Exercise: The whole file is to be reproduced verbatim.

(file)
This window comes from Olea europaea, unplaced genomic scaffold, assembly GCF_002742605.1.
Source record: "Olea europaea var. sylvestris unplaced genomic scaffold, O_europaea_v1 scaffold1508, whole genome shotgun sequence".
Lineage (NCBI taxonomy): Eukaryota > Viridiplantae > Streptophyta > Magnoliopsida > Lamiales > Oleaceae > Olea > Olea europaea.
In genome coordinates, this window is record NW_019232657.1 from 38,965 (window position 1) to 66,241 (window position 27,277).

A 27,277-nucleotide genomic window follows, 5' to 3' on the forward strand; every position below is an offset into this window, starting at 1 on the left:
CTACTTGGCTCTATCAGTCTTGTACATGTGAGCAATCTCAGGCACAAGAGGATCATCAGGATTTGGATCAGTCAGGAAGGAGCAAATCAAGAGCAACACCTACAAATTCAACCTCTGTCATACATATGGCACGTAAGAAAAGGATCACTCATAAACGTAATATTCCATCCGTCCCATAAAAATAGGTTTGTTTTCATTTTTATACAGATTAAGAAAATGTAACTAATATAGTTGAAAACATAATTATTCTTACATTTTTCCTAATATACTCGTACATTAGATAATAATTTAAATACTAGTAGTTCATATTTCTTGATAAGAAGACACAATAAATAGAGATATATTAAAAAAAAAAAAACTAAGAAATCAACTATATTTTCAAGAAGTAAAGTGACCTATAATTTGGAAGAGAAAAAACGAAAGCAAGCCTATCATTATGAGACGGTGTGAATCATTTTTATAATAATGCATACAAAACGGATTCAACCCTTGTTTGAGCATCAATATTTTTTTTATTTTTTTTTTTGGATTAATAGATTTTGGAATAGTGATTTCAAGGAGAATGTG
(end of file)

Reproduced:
This window comes from Olea europaea, unplaced genomic scaffold, assembly GCF_002742605.1.
Source record: "Olea europaea var. sylvestris unplaced genomic scaffold, O_europaea_v1 scaffold1508, whole genome shotgun sequence".
Lineage (NCBI taxonomy): Eukaryota > Viridiplantae > Streptophyta > Magnoliopsida > Lamiales > Oleaceae > Olea > Olea europaea.
In genome coordinates, this window is record NW_019232657.1 from 38,965 (window position 1) to 66,241 (window position 27,277).

A 27,277-nucleotide genomic window follows, 5' to 3' on the forward strand; every position below is an offset into this window, starting at 1 on the left:
CTACTTGGCTCTATCAGTCTTGTACATGTGAGCAATCTCAGGCACAAGAGGATCATCAGGATTTGGATCAGTCAGGAAGGAGCAAATCAAGAGCAACACCTACAAATTCAACCTCTGTCATACATATGGCACGTAAGAAAAGGATCACTCATAAACGTAATATTCCATCCGTCCCATAAAAATAGGTTTGTTTTCATTTTTATACAGATTAAGAAAATGTAACTAATATAGTTGAAAACATAATTATTCTTACATTTTTCCTAATATACTCGTACATTAGATAATAATTTAAATACTAGTAGTTCATATTTCTTGATAAGAAGACACAATAAATAGAGATATATTAAAAAAAAAAAAACTAAGAAATCAACTATATTTTCAAGAAGTAAAGTGACCTATAATTTGGAAGAGAAAAAACGAAAGCAAGCCTATCATTATGAGACGGTGTGAATCATTTTTATAATAATGCATACAAAACGGATTCAACCCTTGTTTGAGCATCAATATTTTTTTTATTTTTTTTTTTGGATTAATAGATTTTGGAATAGTGATTTCAAGGAGAATGTG